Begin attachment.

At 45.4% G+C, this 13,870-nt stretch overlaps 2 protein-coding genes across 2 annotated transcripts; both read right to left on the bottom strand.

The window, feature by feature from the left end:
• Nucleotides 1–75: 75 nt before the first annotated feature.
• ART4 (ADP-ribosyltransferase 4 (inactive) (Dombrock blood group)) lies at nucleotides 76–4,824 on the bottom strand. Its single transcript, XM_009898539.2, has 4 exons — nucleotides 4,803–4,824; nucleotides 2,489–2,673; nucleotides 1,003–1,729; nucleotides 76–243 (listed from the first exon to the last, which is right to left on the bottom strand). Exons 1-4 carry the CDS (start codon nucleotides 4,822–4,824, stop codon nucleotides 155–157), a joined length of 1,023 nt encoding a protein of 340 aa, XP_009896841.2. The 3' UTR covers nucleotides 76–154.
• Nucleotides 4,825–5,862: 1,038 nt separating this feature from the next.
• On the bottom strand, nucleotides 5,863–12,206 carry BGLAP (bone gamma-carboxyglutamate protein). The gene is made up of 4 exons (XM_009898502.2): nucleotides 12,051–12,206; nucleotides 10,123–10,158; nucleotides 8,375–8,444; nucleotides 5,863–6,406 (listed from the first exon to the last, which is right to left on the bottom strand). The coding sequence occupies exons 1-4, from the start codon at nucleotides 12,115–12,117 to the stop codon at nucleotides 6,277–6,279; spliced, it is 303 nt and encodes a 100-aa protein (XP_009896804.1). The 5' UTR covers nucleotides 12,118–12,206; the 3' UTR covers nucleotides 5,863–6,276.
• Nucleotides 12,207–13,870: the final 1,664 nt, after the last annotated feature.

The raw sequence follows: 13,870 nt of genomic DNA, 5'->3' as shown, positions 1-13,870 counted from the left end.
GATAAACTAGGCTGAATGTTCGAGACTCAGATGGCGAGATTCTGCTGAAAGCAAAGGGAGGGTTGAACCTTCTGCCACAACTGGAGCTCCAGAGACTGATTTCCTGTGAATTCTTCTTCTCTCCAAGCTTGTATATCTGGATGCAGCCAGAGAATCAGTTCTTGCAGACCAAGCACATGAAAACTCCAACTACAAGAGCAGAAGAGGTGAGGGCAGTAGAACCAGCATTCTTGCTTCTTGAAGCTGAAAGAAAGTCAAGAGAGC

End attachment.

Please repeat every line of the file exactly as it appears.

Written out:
At 45.4% G+C, this 13,870-nt stretch overlaps 2 protein-coding genes across 2 annotated transcripts; both read right to left on the bottom strand.

The window, feature by feature from the left end:
• Nucleotides 1–75: 75 nt before the first annotated feature.
• ART4 (ADP-ribosyltransferase 4 (inactive) (Dombrock blood group)) lies at nucleotides 76–4,824 on the bottom strand. Its single transcript, XM_009898539.2, has 4 exons — nucleotides 4,803–4,824; nucleotides 2,489–2,673; nucleotides 1,003–1,729; nucleotides 76–243 (listed from the first exon to the last, which is right to left on the bottom strand). Exons 1-4 carry the CDS (start codon nucleotides 4,822–4,824, stop codon nucleotides 155–157), a joined length of 1,023 nt encoding a protein of 340 aa, XP_009896841.2. The 3' UTR covers nucleotides 76–154.
• Nucleotides 4,825–5,862: 1,038 nt separating this feature from the next.
• On the bottom strand, nucleotides 5,863–12,206 carry BGLAP (bone gamma-carboxyglutamate protein). The gene is made up of 4 exons (XM_009898502.2): nucleotides 12,051–12,206; nucleotides 10,123–10,158; nucleotides 8,375–8,444; nucleotides 5,863–6,406 (listed from the first exon to the last, which is right to left on the bottom strand). The coding sequence occupies exons 1-4, from the start codon at nucleotides 12,115–12,117 to the stop codon at nucleotides 6,277–6,279; spliced, it is 303 nt and encodes a 100-aa protein (XP_009896804.1). The 5' UTR covers nucleotides 12,118–12,206; the 3' UTR covers nucleotides 5,863–6,276.
• Nucleotides 12,207–13,870: the final 1,664 nt, after the last annotated feature.

The raw sequence follows: 13,870 nt of genomic DNA, 5'->3' as shown, positions 1-13,870 counted from the left end.
GATAAACTAGGCTGAATGTTCGAGACTCAGATGGCGAGATTCTGCTGAAAGCAAAGGGAGGGTTGAACCTTCTGCCACAACTGGAGCTCCAGAGACTGATTTCCTGTGAATTCTTCTTCTCTCCAAGCTTGTATATCTGGATGCAGCCAGAGAATCAGTTCTTGCAGACCAAGCACATGAAAACTCCAACTACAAGAGCAGAAGAGGTGAGGGCAGTAGAACCAGCATTCTTGCTTCTTGAAGCTGAAAGAAAGTCAAGAGAGC